Conference Year



microfin; refrigerant; mixture; condensation; correlation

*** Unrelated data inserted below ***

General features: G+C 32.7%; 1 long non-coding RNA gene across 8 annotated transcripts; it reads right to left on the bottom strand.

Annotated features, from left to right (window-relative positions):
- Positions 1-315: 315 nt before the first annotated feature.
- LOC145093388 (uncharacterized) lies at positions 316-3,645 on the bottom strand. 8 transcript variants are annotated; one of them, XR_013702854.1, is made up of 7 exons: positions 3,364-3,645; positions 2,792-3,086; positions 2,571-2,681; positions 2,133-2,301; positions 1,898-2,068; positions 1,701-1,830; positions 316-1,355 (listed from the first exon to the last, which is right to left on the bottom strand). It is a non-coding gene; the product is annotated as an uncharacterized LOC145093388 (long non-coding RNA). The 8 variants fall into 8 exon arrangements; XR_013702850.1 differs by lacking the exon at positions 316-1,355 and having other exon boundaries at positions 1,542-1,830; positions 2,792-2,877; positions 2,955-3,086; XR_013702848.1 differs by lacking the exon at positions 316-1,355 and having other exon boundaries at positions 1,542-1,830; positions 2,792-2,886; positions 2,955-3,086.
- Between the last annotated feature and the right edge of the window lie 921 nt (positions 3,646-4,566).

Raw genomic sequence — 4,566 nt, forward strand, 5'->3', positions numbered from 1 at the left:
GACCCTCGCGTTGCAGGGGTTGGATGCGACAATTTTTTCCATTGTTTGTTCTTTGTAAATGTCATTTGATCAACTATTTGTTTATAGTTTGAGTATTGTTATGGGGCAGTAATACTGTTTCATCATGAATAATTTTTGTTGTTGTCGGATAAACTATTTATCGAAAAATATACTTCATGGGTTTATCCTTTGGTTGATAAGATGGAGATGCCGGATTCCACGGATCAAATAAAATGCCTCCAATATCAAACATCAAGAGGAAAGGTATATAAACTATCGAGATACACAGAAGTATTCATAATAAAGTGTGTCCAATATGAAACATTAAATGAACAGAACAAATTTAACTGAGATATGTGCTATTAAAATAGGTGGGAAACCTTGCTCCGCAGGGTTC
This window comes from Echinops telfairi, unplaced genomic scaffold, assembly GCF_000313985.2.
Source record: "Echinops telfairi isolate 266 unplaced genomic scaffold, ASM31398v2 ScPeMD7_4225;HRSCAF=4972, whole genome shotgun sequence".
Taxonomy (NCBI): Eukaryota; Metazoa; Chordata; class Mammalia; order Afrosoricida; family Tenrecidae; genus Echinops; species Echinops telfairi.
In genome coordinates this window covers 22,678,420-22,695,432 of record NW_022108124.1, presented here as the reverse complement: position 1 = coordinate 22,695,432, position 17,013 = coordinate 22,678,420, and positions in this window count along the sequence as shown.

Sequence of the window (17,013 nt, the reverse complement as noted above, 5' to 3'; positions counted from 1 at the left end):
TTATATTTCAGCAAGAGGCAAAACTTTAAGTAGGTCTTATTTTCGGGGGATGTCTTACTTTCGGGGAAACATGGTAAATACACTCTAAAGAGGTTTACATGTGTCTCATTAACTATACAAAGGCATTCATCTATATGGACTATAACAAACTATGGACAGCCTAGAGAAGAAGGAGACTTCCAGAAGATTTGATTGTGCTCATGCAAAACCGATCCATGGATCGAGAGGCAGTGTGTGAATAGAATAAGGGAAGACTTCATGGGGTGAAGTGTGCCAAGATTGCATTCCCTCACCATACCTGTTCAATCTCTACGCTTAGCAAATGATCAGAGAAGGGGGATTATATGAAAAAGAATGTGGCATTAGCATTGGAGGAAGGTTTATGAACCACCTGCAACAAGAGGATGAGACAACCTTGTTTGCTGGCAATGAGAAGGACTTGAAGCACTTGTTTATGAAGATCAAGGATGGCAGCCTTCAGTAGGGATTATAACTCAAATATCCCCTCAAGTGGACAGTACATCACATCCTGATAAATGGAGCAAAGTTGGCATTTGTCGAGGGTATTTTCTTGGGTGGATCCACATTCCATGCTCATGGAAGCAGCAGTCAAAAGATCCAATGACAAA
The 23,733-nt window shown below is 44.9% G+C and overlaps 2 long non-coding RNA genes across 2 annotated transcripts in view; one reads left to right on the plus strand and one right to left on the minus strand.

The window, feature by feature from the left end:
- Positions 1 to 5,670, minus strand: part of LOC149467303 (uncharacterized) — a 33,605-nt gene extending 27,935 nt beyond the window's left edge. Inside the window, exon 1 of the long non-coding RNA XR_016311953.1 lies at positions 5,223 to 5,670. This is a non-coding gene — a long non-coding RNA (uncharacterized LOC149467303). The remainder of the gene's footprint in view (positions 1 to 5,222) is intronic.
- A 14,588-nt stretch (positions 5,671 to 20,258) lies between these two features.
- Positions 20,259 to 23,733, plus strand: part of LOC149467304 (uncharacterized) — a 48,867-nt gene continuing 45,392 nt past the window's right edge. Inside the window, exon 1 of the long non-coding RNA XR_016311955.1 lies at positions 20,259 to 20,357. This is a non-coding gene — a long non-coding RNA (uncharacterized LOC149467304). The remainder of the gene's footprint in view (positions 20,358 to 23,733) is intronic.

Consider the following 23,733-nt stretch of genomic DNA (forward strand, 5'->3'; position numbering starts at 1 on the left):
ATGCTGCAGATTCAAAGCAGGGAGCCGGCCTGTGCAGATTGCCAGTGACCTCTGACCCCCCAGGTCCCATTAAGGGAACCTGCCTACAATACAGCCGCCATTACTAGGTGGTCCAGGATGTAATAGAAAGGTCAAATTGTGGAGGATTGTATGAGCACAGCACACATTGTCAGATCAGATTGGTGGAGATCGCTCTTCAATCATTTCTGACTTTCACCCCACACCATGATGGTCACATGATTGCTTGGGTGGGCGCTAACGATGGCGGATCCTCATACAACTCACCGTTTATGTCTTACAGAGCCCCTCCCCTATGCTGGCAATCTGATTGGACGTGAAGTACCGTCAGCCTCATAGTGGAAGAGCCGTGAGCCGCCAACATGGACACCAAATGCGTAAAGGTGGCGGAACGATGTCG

A new correlation is presented to predict the heat transfer coefficients (HTCs) of pure refrigerants and refrigerant mixtures undergoing convective condensation within horizontal microfin tubes. Preliminary results are reported here for a 318–point experimental database put together from 8 sources. The data includes CO2, R134a, R22, R407C, and R410A, 3.6–9.0 mm fin root diameter tubes, 14.3°C to 47.0°C saturation temperatures, vapor qualities from 4% to 99%, reduced pressures from 0.25 to 0.98, and heat and mass fluxes ranging from 2.9 to 39.9 kW/m2 and 98.5 to 800 kg/s.m2 respectively. Sixty unique dimensionless parameters pertinent to convective condensation in microfin tubes were first selected. Multi-variable regression analysis was then applied to identify the most significant variables influencing the condensing Nusselt number. The new correlation was evaluated and compared with two extant correlations (Yu and Koyama (1998 and 2008). Overall evaluation for the entire database shows that the new correlation is significantly better than these extant correlations. For this overall assessment, the new correlation predicts 82.6% of the data within ±30% error bands, with a mean absolute deviation (MAD) of 18.8%. For the 127 CO2 points and the remaining 191 points for halogenated refrigerants, the new correlation predicts 85.4% and 80.6% of the data respectively within ±30% error bands, with a MAD of 17.8% and 19.4% respectively. In comparison, the Yu and Koyama (1998) and (2008) correlations give the following performance respectively for the same database: (a) entire database: 45.4% and 25.7% of the data within ±30% error bands, and a MAD of 66.9% and 56.6%, (b) CO2: 18.1% and 15.0% of the data within ±30% error bands, and a MAD of 79.1% and 59.5%, (c) halogenated refrigerants: 66.0% and 33.0% of the data within ±30% error bands, and a MAD of 24.1% and 54.7%. The database will be expanded to include more refrigerants and operating conditions/tube geometries of practical interest. The performance of additional extant correlations such as those of Kedzierski and Goncalves (1999), Cavallini et al. (1995), and Cavallini et al. (2009) for the extended database will also be explored. The distribution of the entire database and the performance of the new correlation will be examined relative to refrigerant, and for various bins of fin root diameter, Dr, mass flux, G, all-liquid Reynolds number, Real, reduced pressure, PR, saturation temperature, Tsat, heat flux q, and vapor quality, x. Based on the bin analysis, parameter ranges in which one of the extant correlations gives better predictions than the new correlation will also be identified. Based on this analysis, overall recommendations for using the correlation most effectively will be provided.